2. Get your documents in order.

Consider what would happen if you lost the mental capacity to make decisions. Who do you want to have enduring power of attorney? Empower the right person to make significant decision for you, and on your behalf, should you not be able to do so yourself. Ensure peace of mind that your loved ones will be looked after.

3. Seek financial advice.

A trusted and accredited Financial Planner has the expertise and tools to leverage your finances and position you positively for retirement. This advice can be even more impactful when you don’t have a huge portfolio of assets, e.g. an extra few thousand dollars more may mean more to you than to a millionaire.

4. Look after your body and mind.

If you are worried about your financial situation, one of the most powerful things you can do right now is get active and reduce your risk of illness and disease, thus avoiding high medical costs later in life.

5. Connect with the community around you.

The people who do best in retirement are those who are engaged in their local community and regularly spend time with friends and family.  Devote time to developing and maintaining relationships and don’t be afraid to ask for help as you know you would return the favour without hesitation.

6. Become comfortable in your own skin.

If for example, you can’t find someone to go to the movies with, don’t let that slow you down. Recognise that most people are so preoccupied with their own worries that they won’t even notice you, let alone wonder why you might be out alone. If you love travelling, why not do your research and find companies that specialise in single travel (without the supplements!).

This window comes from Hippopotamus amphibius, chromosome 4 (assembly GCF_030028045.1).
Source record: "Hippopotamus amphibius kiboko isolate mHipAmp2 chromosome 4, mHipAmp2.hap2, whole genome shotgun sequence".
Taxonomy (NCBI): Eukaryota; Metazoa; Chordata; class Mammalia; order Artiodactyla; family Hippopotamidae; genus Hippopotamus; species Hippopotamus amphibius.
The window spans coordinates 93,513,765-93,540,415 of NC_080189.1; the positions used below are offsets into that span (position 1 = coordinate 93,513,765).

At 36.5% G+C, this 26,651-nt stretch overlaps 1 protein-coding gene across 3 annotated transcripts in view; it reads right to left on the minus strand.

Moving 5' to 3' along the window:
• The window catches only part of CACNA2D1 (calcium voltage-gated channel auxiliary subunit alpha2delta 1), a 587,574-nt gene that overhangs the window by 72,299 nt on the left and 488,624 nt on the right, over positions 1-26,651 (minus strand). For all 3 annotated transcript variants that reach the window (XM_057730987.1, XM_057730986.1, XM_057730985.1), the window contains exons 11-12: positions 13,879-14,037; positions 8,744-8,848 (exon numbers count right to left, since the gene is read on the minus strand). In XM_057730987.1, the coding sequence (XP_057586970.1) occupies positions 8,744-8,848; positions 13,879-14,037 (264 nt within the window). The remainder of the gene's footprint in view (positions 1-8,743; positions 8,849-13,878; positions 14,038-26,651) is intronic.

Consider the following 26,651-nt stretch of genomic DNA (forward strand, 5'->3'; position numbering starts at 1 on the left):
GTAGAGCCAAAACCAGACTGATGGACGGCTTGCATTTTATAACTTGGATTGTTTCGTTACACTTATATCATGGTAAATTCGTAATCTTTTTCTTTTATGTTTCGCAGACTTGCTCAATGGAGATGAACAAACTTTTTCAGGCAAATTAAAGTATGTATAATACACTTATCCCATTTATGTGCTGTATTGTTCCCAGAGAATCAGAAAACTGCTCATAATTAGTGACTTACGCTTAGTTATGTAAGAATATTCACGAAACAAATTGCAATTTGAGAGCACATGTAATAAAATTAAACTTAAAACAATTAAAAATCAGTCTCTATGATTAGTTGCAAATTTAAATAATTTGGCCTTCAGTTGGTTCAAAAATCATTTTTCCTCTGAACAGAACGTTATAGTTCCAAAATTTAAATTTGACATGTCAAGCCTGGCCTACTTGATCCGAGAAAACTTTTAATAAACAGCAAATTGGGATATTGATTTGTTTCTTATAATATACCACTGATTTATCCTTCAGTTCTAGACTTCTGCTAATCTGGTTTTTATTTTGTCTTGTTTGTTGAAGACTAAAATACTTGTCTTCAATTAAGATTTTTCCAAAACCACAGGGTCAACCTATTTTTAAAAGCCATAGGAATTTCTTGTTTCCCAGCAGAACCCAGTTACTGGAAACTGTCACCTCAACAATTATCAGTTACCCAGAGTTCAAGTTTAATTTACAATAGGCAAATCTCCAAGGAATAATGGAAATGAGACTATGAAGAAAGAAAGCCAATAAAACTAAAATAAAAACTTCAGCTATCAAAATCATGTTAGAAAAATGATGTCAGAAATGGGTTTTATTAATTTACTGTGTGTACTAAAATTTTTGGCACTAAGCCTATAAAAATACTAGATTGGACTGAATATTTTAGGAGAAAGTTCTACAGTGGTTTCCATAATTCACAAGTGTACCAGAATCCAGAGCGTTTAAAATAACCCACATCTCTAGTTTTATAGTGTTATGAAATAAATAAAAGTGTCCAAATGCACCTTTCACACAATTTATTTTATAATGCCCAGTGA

Regardless of your relationship status, retirement is a wonderful time of life and very much the ‘beginning of the open road’ rather than the end of a journey. If you do find yourself single at this stage in life, embrace the positives and proactively plan for the anticipated challenges so that you truly can create a retirement you will love to live (on your terms)!

 

I wish you the very best on your journey,

Megan

 

If you enjoyed this article you may also like to read Why retirement planning is different for women and How do I stay connected in retirement?

Inspired to do some planning? Why not download your copy of the Focusing on You Reflections Sheet which has been designed to help you gain clarity and insight into what is important to you, and what you value in life after work.

What do you mean, I hear you say? I have kids, grandkids and ageing parents. I know all about their goals and what is important to them, but I draw a blank when it comes to my own dreams and aspirations – I can’t think of anything!

All too often we put the needs of others before our own, but to give our best to others, we need to first take care of ourselves.

This Reflections Sheet therefore provides an opportunity (and permission!) to take some time to focus on just you!